This stunning, substantial volume documents William Frej's forty-five year search for remote Maya sites primarily in Guatemala and Mexico, inspired in large part by his discovery of the work of German-Austrian explorer Teobert Maler, who photographed them in the late nineteenth and early twentieth centuries. Many of Frej's magnificent photographs are juxtaposed here with historic photographs taken by Maler, and reveal the changes in the landscape that have occurred in the intervening century. This unique pairing of archival material with current imagery of the same locations will be a significant addition to the literature on this ancient civilization that continues to captivate scholars and general readers alike. The book provides extended captions for all of the photographs, including their historical context in relation to Maler's images, which are archived at the Peabody Museum of Archaeology and Ethnology at Harvard University, the Ibero-American Institute in Berlin, Brigham Young University, the University of New Mexico, and the Getty Museum in Los Angeles. The author's introduction covers the challenges of finding and photographing remote Maya sites. Alma Durán-Merk and Stephan Merk contribute a biographical sketch of Teobert Maler, while Khristaan Villela addresses the historic role of photography as a tool for documenting and presenting the history of significant Maya sites. Jeremy Sabloff provides essential background on the Maya and their built environment, and a chronology of the principal periods of Maya culture. The book includes a listing of all the sites featured and their locations as well as two maps. Maya Ruins Revisited offers an engaging and stimulating visual journey to many remote and seldom-seen Maya sites, and also will serve as valuable documentation of places that are rapidly being overcome by forces of nature and man.
Bitter Fruit: The Story of the American Coup in Guatemala, Revised and Expanded (Series on Latin American Studies) by Stephen Schlesinger
This book was published 16 years ago by David Rockefeller Center for Latin American Studies and takes approximately 12.5 hours to read.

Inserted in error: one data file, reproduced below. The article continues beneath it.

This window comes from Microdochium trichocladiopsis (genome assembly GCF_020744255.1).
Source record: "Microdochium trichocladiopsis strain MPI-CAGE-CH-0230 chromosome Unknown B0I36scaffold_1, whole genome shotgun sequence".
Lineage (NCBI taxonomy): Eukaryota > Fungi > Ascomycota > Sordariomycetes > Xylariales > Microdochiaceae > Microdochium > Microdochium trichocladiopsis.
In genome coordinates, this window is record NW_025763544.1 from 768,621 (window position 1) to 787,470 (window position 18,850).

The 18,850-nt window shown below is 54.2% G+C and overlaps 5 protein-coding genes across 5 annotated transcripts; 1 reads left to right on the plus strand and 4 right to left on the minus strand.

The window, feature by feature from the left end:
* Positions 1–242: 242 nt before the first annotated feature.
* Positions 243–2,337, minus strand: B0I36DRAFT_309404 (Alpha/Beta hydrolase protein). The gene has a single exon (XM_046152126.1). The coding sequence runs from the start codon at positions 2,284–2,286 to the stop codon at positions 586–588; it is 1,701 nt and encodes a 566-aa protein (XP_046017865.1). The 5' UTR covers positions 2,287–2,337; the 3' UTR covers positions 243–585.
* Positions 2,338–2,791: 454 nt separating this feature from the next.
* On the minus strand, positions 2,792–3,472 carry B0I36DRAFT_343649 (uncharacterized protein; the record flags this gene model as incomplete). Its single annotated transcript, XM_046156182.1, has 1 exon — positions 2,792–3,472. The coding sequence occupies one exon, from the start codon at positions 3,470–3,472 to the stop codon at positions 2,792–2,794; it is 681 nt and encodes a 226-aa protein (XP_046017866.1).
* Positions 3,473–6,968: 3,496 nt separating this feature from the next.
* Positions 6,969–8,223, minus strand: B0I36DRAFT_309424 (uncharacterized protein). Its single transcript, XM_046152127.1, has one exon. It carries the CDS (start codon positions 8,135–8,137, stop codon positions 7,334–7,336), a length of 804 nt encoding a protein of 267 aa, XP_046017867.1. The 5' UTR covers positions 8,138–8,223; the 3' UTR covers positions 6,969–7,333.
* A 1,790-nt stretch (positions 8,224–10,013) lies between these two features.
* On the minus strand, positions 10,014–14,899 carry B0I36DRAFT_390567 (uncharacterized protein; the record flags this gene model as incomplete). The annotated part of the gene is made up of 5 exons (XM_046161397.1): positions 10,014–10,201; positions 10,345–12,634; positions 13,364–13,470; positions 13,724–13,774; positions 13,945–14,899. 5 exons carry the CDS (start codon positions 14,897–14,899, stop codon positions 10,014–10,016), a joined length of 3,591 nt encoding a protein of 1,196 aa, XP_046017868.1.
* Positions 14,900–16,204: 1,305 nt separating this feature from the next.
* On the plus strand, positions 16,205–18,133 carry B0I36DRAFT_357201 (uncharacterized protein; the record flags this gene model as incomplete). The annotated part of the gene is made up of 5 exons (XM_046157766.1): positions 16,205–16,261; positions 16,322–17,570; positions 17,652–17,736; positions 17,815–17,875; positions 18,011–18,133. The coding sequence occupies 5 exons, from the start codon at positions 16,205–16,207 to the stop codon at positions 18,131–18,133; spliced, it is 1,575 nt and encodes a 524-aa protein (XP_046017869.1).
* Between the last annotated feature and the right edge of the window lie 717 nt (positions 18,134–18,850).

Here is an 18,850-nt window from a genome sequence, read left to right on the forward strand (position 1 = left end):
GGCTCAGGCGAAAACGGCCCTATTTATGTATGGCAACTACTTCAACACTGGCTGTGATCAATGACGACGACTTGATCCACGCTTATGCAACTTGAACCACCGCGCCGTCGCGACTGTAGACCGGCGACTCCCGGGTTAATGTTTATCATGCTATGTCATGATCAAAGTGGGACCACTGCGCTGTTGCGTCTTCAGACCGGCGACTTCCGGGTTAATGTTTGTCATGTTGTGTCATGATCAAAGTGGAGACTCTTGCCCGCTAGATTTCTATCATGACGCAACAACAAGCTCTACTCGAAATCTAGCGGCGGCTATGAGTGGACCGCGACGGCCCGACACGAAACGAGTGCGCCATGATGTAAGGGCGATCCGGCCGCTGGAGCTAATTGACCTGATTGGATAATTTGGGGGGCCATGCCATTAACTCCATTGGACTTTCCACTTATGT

Bibliography p. 304-316.
Guatemala ABC (Spanish Edition) by Edna Valenzuela
Category: Central & South America
This book was published this year by Independently published and takes approximately 1.1 hours to read.
Innovative ideas are never easily accepted. Due to the electronic revolution of the information supply new management tools and infrastructures were required. The as simple as brilliant tool the ISBN which assigns each book with a unique number has contributed vastly to the global book and information market.
The Book of Rosy: A Mother's Story of Separation at the Border by Rosayra Pablo Cruz
Category: Hispanic & Latino
This book was published last year by HarperOne and takes approximately 8.5 hours to read.
A searing tale of the human lives behind the Trump administration-made immigration crisis, written by two remarkable mothers--a Central American woman whose children were taken from her by the United States government at the southern border, and the American who helped reunite the family--and offers a timely and urgent look at a migrant experience, family separation and reunification, and the power of individuals banding together to overcome even the cruelest and most unjust circumstances. When Rosayra Pablo Cruz made the wrenching decision to seek asylum in America with two of her children, five-year-old Fernando, and fifteen-year-old Yordy, she knew the journey would be incredibly difficult, dangerous, and potentially deadly. But violence had made life in Guatemala untenable; Rosy knew her family's only chance to survive was to go north. After surviving a perilous journey that left them dehydrated, starved, and exhausted, Rosy, Fernando, and Yordy crossed into Arizona, together. Almost immediately, mother and children were forcibly separated by government officials under the Department of Homeland Security's "zero tolerance" policy. In The Book of Rosy, Rosy and Julie Schwietert Collazo, founder of Immigrant Families Together, tell Rosy's story, exposing the cruel conditions of the detention facilities, the unbearable anxiety of having her children ripped away, and the faith and love that helped her through the darkest time. An unflinching look at the human cost of inhumane policies, and the unbreakable bonds of family, faith, and community, The Book of Rosy offers a much-needed glimpse into the human side of a polarizing issue that continues to grip our nation's politics.
We estimate total reading time by multiplying a book's page count by an average reading speed of 2 minutes per page. Summaries sourced from Google Books.